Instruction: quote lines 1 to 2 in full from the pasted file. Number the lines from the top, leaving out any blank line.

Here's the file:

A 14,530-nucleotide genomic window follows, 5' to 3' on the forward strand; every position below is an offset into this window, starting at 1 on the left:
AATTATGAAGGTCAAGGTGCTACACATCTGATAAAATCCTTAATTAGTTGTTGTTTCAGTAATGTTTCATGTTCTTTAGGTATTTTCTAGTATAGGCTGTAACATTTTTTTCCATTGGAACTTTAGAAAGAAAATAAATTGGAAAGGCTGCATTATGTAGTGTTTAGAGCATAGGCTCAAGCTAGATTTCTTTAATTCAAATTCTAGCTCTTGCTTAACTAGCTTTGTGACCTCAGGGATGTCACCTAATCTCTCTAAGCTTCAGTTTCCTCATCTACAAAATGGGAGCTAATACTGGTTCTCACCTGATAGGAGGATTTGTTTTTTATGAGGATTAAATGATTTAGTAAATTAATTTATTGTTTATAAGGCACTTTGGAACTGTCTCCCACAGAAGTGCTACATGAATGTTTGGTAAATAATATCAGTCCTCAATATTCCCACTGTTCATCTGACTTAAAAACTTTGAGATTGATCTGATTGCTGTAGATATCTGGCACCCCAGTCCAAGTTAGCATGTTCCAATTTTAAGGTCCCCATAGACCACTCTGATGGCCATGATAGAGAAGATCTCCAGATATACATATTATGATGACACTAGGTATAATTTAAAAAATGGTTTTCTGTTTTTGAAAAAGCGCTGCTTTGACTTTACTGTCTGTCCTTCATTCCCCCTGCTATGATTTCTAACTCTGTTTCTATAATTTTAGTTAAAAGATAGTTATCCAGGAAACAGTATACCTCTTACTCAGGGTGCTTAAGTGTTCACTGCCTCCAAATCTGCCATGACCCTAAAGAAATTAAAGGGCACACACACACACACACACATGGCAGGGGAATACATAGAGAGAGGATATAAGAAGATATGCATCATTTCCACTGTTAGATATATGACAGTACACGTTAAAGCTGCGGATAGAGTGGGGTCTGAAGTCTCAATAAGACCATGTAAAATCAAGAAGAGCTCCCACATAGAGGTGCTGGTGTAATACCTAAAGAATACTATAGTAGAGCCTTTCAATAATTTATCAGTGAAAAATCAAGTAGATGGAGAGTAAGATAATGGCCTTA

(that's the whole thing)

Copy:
A 14,530-nucleotide genomic window follows, 5' to 3' on the forward strand; every position below is an offset into this window, starting at 1 on the left:
AATTATGAAGGTCAAGGTGCTACACATCTGATAAAATCCTTAATTAGTTGTTGTTTCAGTAATGTTTCATGTTCTTTAGGTATTTTCTAGTATAGGCTGTAACATTTTTTTCCATTGGAACTTTAGAAAGAAAATAAATTGGAAAGGCTGCATTATGTAGTGTTTAGAGCATAGGCTCAAGCTAGATTTCTTTAATTCAAATTCTAGCTCTTGCTTAACTAGCTTTGTGACCTCAGGGATGTCACCTAATCTCTCTAAGCTTCAGTTTCCTCATCTACAAAATGGGAGCTAATACTGGTTCTCACCTGATAGGAGGATTTGTTTTTTATGAGGATTAAATGATTTAGTAAATTAATTTATTGTTTATAAGGCACTTTGGAACTGTCTCCCACAGAAGTGCTACATGAATGTTTGGTAAATAATATCAGTCCTCAATATTCCCACTGTTCATCTGACTTAAAAACTTTGAGATTGATCTGATTGCTGTAGATATCTGGCACCCCAGTCCAAGTTAGCATGTTCCAATTTTAAGGTCCCCATAGACCACTCTGATGGCCATGATAGAGAAGATCTCCAGATATACATATTATGATGACACTAGGTATAATTTAAAAAATGGTTTTCTGTTTTTGAAAAAGCGCTGCTTTGACTTTACTGTCTGTCCTTCATTCCCCCTGCTATGATTTCTAACTCTGTTTCTATAATTTTAGTTAAAAGATAGTTATCCAGGAAACAGTATACCTCTTACTCAGGGTGCTTAAGTGTTCACTGCCTCCAAATCTGCCATGACCCTAAAGAAATTAAAGGGCACACACACACACACACACATGGCAGGGGAATACATAGAGAGAGGATATAAGAAGATATGCATCATTTCCACTGTTAGATATATGACAGTACACGTTAAAGCTGCGGATAGAGTGGGGTCTGAAGTCTCAATAAGACCATGTAAAATCAAGAAGAGCTCCCACATAGAGGTGCTGGTGTAATACCTAAAGAATACTATAGTAGAGCCTTTCAATAATTTATCAGTGAAAAATCAAGTAGATGGAGAGTAAGATAATGGCCTTA